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Former Senator Bennett Speaks on Power and Politics

Photo credit: Andrew Whitmer

Photo credit: Andrew Whitmer

Former Senator Robert F. Bennett addressed political science students and alumni at BYU’s annual G. Durham Lecture, honoring the late Homer Durham, an American academic administrator and general authority for The Church of Jesus Christ of Latter-day Saints in the in the 1970’s. This year’s Durham lecture focused on reviewing Homer Durham’s personal search on political power, the nature of man and its relation to power, as well as applying those ideas to the 21st century.

Bennett discussed what Durham thought were the two most important questions in politics: 1) what is the nature of man? and 2) what is the nature of the state?

By analyzing different political figures throughout history such as Hitler and Marx, Bennett discussed how one’s definition of the nature of man affects that individual’s definition of state.

Bennett applied Durham’s studies of state power versus federal power by discussing the amendments in the Constitution made after the Civil War. He also made reference to Joseph Smith, who experienced the strength of Missouri state power over federal power and how that balance has changed.
In conclusion, Bennett discussed the LDS church’s definition of man and therefore the state, adding to the conversation about Mormonism today.

Bennett, currently serves as chairman of The Bennett Group. He serves as a senior policy adviser at Arent Fox, Senior Fellow at the Bipartisan Policy Center, a member of the Board of Trustees of the German Marshall Fund, Honorary US President of the Transatlantic Policy Network and Resident Scholar at the University of Utah’s Hinckley Institute of Politics, where he lectures part time. His newspaper column on politics appears weekly in the Deseret News.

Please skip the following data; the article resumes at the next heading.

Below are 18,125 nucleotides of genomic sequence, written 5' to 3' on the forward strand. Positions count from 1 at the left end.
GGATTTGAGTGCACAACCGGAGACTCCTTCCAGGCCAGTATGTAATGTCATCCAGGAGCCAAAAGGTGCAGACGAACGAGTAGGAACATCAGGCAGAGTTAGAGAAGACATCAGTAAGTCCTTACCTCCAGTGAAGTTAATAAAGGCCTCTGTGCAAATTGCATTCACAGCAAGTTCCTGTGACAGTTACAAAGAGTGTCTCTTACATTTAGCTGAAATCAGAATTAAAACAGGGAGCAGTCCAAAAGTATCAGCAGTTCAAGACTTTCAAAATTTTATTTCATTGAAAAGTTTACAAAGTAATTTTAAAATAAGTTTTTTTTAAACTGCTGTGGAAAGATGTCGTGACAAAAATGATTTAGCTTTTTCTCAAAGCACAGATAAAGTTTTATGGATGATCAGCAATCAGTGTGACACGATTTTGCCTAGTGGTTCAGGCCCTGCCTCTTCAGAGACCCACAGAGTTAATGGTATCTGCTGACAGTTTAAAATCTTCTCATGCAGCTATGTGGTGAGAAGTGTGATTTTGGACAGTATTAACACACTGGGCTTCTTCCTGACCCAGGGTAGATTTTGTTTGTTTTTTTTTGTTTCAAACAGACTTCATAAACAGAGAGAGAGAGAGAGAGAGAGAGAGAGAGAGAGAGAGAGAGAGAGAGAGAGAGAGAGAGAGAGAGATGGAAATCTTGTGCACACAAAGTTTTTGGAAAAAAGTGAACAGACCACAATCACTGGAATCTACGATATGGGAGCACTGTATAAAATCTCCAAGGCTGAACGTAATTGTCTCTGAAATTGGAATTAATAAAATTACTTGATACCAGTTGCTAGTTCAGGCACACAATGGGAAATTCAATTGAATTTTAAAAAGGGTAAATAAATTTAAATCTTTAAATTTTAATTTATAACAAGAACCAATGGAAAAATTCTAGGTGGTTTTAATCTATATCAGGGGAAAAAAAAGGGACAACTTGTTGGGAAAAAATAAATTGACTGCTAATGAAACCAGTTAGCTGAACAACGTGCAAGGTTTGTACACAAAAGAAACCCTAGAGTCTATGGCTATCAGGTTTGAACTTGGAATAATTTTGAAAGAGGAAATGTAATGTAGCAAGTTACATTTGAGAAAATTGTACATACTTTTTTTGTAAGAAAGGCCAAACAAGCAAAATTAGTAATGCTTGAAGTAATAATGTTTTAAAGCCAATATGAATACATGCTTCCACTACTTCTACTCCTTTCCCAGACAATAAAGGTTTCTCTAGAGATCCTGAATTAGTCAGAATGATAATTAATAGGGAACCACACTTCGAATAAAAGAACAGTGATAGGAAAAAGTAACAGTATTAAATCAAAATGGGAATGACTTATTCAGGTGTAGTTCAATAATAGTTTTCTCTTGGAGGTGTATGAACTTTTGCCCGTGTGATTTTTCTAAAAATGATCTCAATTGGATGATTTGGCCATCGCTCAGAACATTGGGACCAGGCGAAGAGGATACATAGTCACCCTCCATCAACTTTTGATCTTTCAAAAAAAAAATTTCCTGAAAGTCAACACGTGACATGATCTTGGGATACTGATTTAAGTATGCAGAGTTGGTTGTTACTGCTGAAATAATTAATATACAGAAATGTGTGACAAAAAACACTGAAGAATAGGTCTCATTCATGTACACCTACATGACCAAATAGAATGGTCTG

Watch the entire lecture here:

Lecture Spotlight: Israeli-Palestinian Conflict: “What’s all the fighting about?”

BYU students hear from Professors Zeitzoff and Canetti about Israeli-Palestinian conflict.

BYU students hear from Professors Zeitzoff and Canetti about Israeli-Palestinian conflict.

Today, Professor Thomas Zeitzoff from the School of Public Affairs at American University and Professor Daphna Canetti of the University of Haifa spoke to BYU students and faculty about the Israeli-Palestinian Conflict with the theme of “What’s all the fighting about?”

Zeitzoff discussed what kinds of rationalizations fuel the violence. Some “rational” reasons for violence could include benefits outweighing costs, leaders wanting to stay in political power, and demonstrating a group’s ideology.  He also explained that violence can be simply driven by hatred, to spoil negotiations between parties or peoples, to show grievances for past hurt or violence, or using sacred cultural values as a reason for aggression.

The violence is not just a political issue, but also a psychological issue which stems from an intractable conflict between the Arabs and Israel, Zeitzoff explained. If a gain is made on one side, the other loses and vice versa. Zeitzoff proposed that their psychological views cannot be bought by negotiation and affects how they perceive the conflict itself.

However, because people care about issues other than resources or power, such as sacred values, Zeitzoff concluded that there is an opportunity to use those ideologies for peace.

Canetti, in describing the scene in the middle east, explained the violence as an “omnipresence,” resulting in negative psychological coping mechanisms. She noted that recently in Gaza, 65% of the people were diagnosed with depression or PTSD while in Sderot, 75% of children suffer from anxiety because of the violence.

“They’re getting used to [the violence],” Canetti said. “They’ll even open their bags in grocery stores and malls without even looking at the eyes of the person checking their bag.”

Checkpoints, like checking bags at universities and grocery stores, prompt people to support violence due to feelings of humiliation, leading to defensiveness and rage.

“Only by changing those coping mechanisms can we hope to create a psychological, societal infrastructure capable of sustaining formal political agreements in [those] regions of the world,” Canetti said.

Watch the entire lecture here: